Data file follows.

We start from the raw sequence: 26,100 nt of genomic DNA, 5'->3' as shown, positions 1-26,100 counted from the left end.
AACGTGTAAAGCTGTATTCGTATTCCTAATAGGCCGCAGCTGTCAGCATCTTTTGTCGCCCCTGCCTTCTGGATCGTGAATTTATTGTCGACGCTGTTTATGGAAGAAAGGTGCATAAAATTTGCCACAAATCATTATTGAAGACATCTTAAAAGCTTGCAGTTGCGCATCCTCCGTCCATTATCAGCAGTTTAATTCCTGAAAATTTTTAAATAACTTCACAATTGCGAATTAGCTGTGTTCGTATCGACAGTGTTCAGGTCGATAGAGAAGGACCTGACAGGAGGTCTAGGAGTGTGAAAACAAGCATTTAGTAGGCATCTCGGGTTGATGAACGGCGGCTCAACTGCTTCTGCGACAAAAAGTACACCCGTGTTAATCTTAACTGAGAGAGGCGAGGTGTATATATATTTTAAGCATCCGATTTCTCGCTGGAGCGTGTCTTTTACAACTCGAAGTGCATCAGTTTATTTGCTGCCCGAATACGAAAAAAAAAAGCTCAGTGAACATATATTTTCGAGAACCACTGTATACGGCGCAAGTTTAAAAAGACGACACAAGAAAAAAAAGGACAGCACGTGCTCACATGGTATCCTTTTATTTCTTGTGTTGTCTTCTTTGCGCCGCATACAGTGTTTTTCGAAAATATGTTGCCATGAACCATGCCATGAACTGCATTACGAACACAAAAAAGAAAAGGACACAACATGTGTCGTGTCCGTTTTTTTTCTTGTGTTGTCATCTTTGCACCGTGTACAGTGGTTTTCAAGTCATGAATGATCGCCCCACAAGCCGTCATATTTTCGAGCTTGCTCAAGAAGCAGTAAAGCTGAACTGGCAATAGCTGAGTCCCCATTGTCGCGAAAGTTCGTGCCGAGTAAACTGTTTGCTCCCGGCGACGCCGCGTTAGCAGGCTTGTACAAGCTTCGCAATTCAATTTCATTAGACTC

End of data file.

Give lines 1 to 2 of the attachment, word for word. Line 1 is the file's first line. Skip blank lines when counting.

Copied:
We start from the raw sequence: 26,100 nt of genomic DNA, 5'->3' as shown, positions 1-26,100 counted from the left end.
AACGTGTAAAGCTGTATTCGTATTCCTAATAGGCCGCAGCTGTCAGCATCTTTTGTCGCCCCTGCCTTCTGGATCGTGAATTTATTGTCGACGCTGTTTATGGAAGAAAGGTGCATAAAATTTGCCACAAATCATTATTGAAGACATCTTAAAAGCTTGCAGTTGCGCATCCTCCGTCCATTATCAGCAGTTTAATTCCTGAAAATTTTTAAATAACTTCACAATTGCGAATTAGCTGTGTTCGTATCGACAGTGTTCAGGTCGATAGAGAAGGACCTGACAGGAGGTCTAGGAGTGTGAAAACAAGCATTTAGTAGGCATCTCGGGTTGATGAACGGCGGCTCAACTGCTTCTGCGACAAAAAGTACACCCGTGTTAATCTTAACTGAGAGAGGCGAGGTGTATATATATTTTAAGCATCCGATTTCTCGCTGGAGCGTGTCTTTTACAACTCGAAGTGCATCAGTTTATTTGCTGCCCGAATACGAAAAAAAAAAGCTCAGTGAACATATATTTTCGAGAACCACTGTATACGGCGCAAGTTTAAAAAGACGACACAAGAAAAAAAAGGACAGCACGTGCTCACATGGTATCCTTTTATTTCTTGTGTTGTCTTCTTTGCGCCGCATACAGTGTTTTTCGAAAATATGTTGCCATGAACCATGCCATGAACTGCATTACGAACACAAAAAAGAAAAGGACACAACATGTGTCGTGTCCGTTTTTTTTCTTGTGTTGTCATCTTTGCACCGTGTACAGTGGTTTTCAAGTCATGAATGATCGCCCCACAAGCCGTCATATTTTCGAGCTTGCTCAAGAAGCAGTAAAGCTGAACTGGCAATAGCTGAGTCCCCATTGTCGCGAAAGTTCGTGCCGAGTAAACTGTTTGCTCCCGGCGACGCCGCGTTAGCAGGCTTGTACAAGCTTCGCAATTCAATTTCATTAGACTC